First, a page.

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Consumer trends and news curated by Tourism Australia
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The state of global travel 2016

The state of global travel 2016 | The Insight Files | Scoop.it

Skift has released its third annual State of Global Travel deck for 2016. The report helps frame the current global travel landscape through the lens of data, tables, charts and graphs. From developments and new steps in specific verticals to the wide-ranging and ever-shifting nature of travellers' choices and passions, the report represents significant measures of the industry during the past year and beyond. Some interesting take-outs of the report from an Australian perspective include:

 

  • Australia rates at #7 according to the Global Travel and Tourism Competitive Index, behind Spain, France, Germany, USA, UK and Switzerland.
  • Melbourne’s Richmond is a trending destination on Airbnb, experiencing 126% growth in 2015.
  • Sydney ranks as the 20th most connected airport worldwide.
  • Virgin Australia and Qantas Airways both rank within the top 20 airlines for on-time performance.
  • Australia rates at #13 as a top global market for business travel spending.
  • Australia ranks at #4 in terms of cruising demand, only behind the US, Germany and the UK.
  • Australia rates at #7 with respect to the mobile share of bookings by country.
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Eve-Line Boulle's curator insight, June 16, 2016 8:42 AM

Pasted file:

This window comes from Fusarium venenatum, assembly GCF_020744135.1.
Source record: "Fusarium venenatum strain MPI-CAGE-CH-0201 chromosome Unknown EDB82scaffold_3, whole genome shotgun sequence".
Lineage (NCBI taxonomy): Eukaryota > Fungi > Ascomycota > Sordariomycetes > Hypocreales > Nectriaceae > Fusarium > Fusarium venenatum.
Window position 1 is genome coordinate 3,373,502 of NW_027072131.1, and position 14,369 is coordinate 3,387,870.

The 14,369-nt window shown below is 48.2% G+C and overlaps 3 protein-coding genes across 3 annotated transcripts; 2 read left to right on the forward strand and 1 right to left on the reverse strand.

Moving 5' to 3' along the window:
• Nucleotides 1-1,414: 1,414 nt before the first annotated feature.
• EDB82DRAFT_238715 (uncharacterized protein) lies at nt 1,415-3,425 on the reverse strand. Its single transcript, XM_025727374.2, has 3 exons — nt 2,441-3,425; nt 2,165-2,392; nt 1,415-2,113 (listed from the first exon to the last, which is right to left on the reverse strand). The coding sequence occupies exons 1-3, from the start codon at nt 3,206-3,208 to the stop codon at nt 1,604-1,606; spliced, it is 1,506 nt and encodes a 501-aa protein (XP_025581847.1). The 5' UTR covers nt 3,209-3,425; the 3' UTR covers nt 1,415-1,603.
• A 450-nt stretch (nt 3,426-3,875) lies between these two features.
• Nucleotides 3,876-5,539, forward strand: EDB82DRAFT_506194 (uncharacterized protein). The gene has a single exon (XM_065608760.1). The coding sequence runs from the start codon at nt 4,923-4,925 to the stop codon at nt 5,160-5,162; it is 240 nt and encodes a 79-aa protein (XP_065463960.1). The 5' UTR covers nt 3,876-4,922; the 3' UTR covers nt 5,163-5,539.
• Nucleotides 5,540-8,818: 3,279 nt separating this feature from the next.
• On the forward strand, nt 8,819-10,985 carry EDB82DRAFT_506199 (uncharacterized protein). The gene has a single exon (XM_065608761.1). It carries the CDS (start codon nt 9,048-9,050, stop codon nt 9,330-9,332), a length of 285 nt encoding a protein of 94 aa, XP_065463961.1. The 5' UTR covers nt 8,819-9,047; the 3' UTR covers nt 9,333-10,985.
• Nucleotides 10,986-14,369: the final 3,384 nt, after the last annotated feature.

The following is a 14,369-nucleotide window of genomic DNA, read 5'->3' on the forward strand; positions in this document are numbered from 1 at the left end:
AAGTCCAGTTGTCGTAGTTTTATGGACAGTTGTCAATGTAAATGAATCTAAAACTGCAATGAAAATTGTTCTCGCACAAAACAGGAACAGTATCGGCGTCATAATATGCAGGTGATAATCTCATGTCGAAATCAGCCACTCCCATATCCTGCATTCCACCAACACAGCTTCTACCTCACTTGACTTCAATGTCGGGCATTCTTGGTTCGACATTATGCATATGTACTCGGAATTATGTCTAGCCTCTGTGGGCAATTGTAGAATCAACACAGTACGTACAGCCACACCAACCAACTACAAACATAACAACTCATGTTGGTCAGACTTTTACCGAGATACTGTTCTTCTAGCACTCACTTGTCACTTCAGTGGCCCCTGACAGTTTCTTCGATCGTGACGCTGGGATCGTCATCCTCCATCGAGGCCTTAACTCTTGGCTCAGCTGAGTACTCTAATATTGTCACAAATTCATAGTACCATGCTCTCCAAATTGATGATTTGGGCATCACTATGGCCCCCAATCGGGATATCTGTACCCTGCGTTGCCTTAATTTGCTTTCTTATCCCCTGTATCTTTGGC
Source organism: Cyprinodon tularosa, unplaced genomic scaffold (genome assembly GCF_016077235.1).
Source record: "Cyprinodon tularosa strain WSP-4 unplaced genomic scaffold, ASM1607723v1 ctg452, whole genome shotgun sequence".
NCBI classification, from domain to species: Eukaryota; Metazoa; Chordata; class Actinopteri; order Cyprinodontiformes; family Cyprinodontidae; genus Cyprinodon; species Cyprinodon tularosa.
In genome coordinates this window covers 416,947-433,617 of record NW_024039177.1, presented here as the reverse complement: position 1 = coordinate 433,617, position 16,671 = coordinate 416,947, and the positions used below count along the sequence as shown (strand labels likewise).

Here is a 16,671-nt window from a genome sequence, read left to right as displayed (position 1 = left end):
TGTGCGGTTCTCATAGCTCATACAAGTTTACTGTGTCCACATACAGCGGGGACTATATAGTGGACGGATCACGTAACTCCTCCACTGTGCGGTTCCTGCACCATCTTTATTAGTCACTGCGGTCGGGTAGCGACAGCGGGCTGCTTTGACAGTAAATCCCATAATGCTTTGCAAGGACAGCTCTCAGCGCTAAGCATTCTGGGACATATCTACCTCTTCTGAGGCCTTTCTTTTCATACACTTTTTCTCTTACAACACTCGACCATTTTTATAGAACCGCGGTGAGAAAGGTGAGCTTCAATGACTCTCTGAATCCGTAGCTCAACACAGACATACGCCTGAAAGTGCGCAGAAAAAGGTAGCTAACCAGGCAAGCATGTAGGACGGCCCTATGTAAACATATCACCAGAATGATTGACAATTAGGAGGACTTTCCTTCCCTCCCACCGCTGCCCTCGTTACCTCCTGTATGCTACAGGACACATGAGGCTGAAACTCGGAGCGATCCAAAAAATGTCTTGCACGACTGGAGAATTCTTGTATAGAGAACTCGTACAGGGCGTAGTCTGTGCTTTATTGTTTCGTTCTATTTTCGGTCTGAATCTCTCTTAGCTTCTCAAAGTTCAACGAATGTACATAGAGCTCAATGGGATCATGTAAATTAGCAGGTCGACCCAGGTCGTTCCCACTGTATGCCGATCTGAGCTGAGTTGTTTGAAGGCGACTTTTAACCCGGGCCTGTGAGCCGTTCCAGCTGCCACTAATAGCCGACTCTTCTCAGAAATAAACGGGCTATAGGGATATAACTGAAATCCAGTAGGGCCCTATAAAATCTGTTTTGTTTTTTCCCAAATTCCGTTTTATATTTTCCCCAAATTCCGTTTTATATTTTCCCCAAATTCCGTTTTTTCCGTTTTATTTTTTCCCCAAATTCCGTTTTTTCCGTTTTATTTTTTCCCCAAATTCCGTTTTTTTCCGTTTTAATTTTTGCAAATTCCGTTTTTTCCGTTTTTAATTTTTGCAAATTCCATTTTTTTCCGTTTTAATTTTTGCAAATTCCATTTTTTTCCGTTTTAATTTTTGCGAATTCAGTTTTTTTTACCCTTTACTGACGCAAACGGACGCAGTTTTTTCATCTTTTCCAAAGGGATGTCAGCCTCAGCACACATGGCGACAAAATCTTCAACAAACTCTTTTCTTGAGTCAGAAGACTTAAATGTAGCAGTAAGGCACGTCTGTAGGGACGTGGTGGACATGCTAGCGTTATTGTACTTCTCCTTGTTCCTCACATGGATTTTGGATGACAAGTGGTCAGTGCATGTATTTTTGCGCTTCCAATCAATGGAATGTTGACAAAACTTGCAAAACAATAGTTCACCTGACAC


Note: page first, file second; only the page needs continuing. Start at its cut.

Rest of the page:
"Welcome to the third annual State of Travel deck..."
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What does the global future of travel look like?

What does the global future of travel look like? | The Insight Files | Scoop.it

The global economic landscape has always had an influential role over the travel industry, and chief economist for Southeast Asia has a few insights up his sleeve. Among his forecasts include:


  • Economic outlook - the Asia Pacific is tipped to outperform all other markets for the next 12 to 18 months. 
  • Emerging markets - Australia's sharp drop in currency means that more travellers are looking to visit down under, while Australians are predicted to travel to other cheaper markets outside of Australia. A trend will emerge where Australian consumers will slowly come home, and start to spend again as the weaker currency and fall in interest rates boost the economy back up. 
  • China - China will add $890 billion every year to the global economy, the equivalent of Australian GDP every year over the coming years, suggesting the country will become much more than just a strong, emerging market. 


Find out more. 

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